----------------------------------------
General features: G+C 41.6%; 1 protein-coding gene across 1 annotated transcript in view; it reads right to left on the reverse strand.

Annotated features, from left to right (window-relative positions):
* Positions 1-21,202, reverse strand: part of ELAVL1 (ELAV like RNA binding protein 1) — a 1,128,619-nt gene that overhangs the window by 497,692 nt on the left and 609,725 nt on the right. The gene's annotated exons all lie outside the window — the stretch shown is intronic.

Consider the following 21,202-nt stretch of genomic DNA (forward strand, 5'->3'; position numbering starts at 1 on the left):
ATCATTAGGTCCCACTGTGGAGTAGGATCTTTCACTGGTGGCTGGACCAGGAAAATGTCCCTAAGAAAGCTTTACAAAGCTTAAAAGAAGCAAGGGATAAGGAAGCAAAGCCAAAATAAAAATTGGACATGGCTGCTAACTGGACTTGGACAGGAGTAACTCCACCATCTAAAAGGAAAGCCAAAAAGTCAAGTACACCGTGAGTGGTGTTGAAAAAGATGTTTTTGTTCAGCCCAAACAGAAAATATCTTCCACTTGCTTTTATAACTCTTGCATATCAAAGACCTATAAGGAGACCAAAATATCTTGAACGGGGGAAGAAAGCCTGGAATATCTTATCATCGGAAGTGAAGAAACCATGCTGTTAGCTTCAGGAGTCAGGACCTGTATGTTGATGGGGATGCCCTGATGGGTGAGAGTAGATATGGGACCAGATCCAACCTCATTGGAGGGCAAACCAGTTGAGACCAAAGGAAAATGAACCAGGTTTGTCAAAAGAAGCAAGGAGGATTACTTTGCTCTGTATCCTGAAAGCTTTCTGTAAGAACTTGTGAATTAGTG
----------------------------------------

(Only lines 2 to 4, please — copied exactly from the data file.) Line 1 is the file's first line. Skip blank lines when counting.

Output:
Annotated features, from left to right (window-relative positions):
* Positions 1-21,202, reverse strand: part of ELAVL1 (ELAV like RNA binding protein 1) — a 1,128,619-nt gene that overhangs the window by 497,692 nt on the left and 609,725 nt on the right. The gene's annotated exons all lie outside the window — the stretch shown is intronic.

Consider the following 21,202-nt stretch of genomic DNA (forward strand, 5'->3'; position numbering starts at 1 on the left):